Before Antonelli can even begin to solve that riddle, there is another murder, and Antonelli finds himself an unwilling participant in a conspiracy he does not understand. Antonelli has never known anyone like James Michael Redfield. Because for Redfield, it isn’t about murder at all; it is all about the trial. Because only a trial can show the world what Redfield believes it needs to know…no matter how many people need to die.
Visit D.W. Buffa's website.

--Marshal Zeringue

Wednesday, May 5, 2021

"Death of an American Showman"

New from Minotaur Books: Death of an American Showman (A Jane Prescott Novel, Volume 4) by Mariah Fredericks.

About the book, from the publisher:

In Mariah Fredericks's Death of a Showman, the fourth in this absorbing series set in Gilded Age New York, lady’s maid Jane Prescott is thrust into the world of show business, where a killer is stalking Broadway.

It is the summer of 1914 and lady’s maid Jane Prescott is back in New York with the Tylers after a glittering society wedding in Europe. On their return, Jane learns another wedding has taken place. Her old dancing partner, Leo Hirschfeld, has married a chorus girl in his new Broadway musical.

Jane and Louise Tyler are pulled into the sparkling and scandalous world of Broadway, as a star struck Louise invests in Leo's show, and Jane chaperones her at rehearsals. But behind the glittering facade of the theater, there are rivalries, secret romances, and some very dodgy business practices. When the show's abusive producer, Sidney Warburton, is murdered, the list of suspects is long. Was it the comedic star or her gambler boyfriend? The disgruntled costume designer? The beautiful, blond dancer, her jealous husband? Or was it Leo himself, who had more reason than anyone to hate Sidney Warburton?

As the First World war looms in the distance, Jane and tabloid reporter Michael Behan must strip back the masks of these consummate performers before one of them kills again.
Visit Mariah Fredericks's website.

My Book, The Movie: The Girl in the Park.

The Page 69 Test: A Death of No Importance.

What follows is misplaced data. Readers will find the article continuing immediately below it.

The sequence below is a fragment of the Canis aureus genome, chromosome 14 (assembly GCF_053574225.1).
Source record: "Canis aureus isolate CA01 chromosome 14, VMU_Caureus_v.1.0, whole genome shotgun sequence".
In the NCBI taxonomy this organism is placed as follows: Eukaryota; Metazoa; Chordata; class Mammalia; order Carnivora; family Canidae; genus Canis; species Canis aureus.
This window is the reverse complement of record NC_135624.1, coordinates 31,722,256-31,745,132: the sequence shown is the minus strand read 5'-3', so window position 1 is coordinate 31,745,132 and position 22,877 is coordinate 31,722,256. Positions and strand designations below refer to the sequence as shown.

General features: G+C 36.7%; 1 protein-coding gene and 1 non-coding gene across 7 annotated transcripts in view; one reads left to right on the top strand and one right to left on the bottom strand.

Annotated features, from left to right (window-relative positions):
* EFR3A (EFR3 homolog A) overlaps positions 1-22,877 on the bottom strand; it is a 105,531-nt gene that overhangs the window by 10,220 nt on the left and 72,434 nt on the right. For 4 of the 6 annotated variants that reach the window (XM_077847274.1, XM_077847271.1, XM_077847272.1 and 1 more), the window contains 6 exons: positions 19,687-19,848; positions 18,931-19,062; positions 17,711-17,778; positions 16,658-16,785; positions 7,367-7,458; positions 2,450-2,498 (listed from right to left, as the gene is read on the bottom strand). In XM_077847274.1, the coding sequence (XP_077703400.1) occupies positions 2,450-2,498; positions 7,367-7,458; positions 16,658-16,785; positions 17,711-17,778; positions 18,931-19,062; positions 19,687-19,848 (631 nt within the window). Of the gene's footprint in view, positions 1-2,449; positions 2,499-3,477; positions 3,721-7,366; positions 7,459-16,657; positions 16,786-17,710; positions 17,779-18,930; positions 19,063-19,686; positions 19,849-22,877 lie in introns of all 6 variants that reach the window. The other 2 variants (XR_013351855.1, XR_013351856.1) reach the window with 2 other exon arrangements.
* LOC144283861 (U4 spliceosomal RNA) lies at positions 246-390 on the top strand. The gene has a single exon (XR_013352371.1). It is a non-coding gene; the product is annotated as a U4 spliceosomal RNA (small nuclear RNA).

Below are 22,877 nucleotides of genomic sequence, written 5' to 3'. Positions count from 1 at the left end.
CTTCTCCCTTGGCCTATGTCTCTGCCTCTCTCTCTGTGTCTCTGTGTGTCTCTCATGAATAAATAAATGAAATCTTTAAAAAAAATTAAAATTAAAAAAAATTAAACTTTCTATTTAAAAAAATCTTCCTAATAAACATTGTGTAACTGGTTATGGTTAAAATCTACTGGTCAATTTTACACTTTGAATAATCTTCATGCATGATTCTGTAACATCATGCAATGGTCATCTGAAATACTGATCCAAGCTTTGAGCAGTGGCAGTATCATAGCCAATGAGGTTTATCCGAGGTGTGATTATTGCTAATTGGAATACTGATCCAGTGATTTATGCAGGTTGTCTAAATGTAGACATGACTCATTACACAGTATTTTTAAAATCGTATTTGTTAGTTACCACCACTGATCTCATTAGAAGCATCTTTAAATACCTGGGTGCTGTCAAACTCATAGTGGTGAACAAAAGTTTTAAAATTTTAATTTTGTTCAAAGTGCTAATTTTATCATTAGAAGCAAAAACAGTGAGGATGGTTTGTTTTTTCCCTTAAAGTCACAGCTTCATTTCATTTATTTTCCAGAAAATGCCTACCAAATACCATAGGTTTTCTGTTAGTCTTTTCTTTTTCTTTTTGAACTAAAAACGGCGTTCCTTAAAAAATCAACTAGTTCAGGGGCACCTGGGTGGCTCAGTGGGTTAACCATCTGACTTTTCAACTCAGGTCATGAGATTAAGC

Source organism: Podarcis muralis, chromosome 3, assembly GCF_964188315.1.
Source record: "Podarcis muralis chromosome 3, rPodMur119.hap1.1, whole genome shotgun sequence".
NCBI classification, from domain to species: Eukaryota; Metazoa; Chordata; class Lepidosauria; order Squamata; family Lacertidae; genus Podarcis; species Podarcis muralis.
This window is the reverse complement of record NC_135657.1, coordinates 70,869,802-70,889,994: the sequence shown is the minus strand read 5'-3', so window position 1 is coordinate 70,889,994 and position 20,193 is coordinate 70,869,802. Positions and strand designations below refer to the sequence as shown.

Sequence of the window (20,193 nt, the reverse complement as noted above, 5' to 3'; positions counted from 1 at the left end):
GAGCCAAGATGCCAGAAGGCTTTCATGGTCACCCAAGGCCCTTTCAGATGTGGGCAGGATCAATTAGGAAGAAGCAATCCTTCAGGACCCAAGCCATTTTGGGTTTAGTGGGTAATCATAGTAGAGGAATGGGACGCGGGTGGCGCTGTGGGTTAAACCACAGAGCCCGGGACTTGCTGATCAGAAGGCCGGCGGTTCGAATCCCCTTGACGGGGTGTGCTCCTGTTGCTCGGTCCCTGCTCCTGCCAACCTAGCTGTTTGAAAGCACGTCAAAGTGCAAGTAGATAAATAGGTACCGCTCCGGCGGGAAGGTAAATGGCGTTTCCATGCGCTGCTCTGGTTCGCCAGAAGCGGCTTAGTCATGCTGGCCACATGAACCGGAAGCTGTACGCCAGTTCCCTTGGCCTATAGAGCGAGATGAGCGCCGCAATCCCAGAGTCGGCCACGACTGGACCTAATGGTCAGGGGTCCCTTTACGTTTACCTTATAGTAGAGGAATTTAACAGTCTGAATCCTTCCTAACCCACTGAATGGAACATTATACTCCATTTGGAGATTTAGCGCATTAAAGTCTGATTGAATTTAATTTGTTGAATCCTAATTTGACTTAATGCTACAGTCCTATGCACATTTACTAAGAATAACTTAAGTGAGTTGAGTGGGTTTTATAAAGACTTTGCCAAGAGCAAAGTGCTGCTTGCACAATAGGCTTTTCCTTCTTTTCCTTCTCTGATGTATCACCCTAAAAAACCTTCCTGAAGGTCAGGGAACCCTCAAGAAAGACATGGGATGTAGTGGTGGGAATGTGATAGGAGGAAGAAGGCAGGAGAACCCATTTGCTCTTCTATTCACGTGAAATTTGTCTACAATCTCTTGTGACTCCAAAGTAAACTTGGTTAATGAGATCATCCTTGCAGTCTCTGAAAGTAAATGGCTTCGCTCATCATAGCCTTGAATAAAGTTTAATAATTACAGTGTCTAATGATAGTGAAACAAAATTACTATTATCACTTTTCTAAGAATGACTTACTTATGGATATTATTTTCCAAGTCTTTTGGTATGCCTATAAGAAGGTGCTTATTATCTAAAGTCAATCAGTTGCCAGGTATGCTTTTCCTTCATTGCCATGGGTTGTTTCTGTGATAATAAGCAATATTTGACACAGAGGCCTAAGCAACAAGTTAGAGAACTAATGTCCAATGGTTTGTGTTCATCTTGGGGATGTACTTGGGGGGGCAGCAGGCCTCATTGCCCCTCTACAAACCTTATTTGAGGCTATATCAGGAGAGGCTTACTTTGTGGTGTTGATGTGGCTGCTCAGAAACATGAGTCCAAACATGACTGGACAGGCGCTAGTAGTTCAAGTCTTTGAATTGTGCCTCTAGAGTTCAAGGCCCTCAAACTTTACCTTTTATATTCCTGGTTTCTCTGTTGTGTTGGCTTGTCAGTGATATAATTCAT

My Book, The Movie: Death of an American Beauty.

The Page 69 Test: Death of an American Beauty.

--Marshal Zeringue

"Defending the Arctic Refuge"

New from The University of North Carolina Press: Defending the Arctic Refuge: A Photographer, an Indigenous Nation, and a Fight for Environmental Justice by Finis Dunaway.

About the book, from the publisher:

Tucked away in the northeastern corner of Alaska is one of the most contested landscapes in all of North America: the Arctic National Wildlife Refuge. Considered sacred by Indigenous peoples in Alaska and Canada and treasured by environmentalists, the refuge provides life-sustaining habitat for caribou, polar bears, migratory birds, and other species. For decades, though, the fossil fuel industry and powerful politicians have sought to turn this unique ecosystem into an oil field. Defending the Arctic Refuge tells the improbable story of how the people fought back. At the center of the story is the unlikely figure of Lenny Kohm (1939–2014), a former jazz drummer and aspiring photographer who passionately committed himself to Arctic Refuge activism. With the aid of a trusty slide show, Kohm and representatives of the Gwich’in Nation traveled across the United States to mobilize grassroots opposition to oil drilling. From Indigenous villages north of the Arctic Circle to Capitol Hill and many places in between, this book shows how Kohm and Gwich’in leaders and environmental activists helped build a political movement that transformed the debate into a struggle for environmental justice.

In its final weeks, the Trump administration fulfilled a long-sought dream of drilling proponents: leasing much of the Arctic Refuge coastal plain for fossil fuel development. Yet the fight to protect this place is certainly not over. Defending the Artic Refuge traces the history of a movement that is alive today—and that will continue to galvanize diverse groups to safeguard this threatened land.
Follow Finis Dunaway on Twitter.

--Marshal Zeringue

Tuesday, May 4, 2021

"The End of Men"

New from G.P. Putnam’s Sons: The End of Men by Christina Sweeney-Baird.

About the book, from the publisher:

Only men carry the virus. Only women can save us all.

The year is 2025, and a mysterious virus has broken out in Scotland–a lethal illness that seems to affect only men. When Dr. Amanda MacLean reports this phenomenon, she is dismissed as hysterical. By the time her warning is heeded, it is too late. The virus becomes a global pandemic–and a political one. The victims are all men. The world becomes alien–a women’s world.

What follows is the immersive account of the women who have been left to deal with the virus’s consequences, told through first-person narratives. Dr. MacLean; Catherine, a social historian determined to document the human stories behind the “male plague”; intelligence analyst Dawn, tasked with helping the government forge a new society; and Elizabeth, one of many scientists desperately working to develop a vaccine. Through these women and others, we see the uncountable ways the absence of men has changed society, from the personal–the loss of husbands and sons–to the political–the changes in the workforce, fertility, and the meaning of family.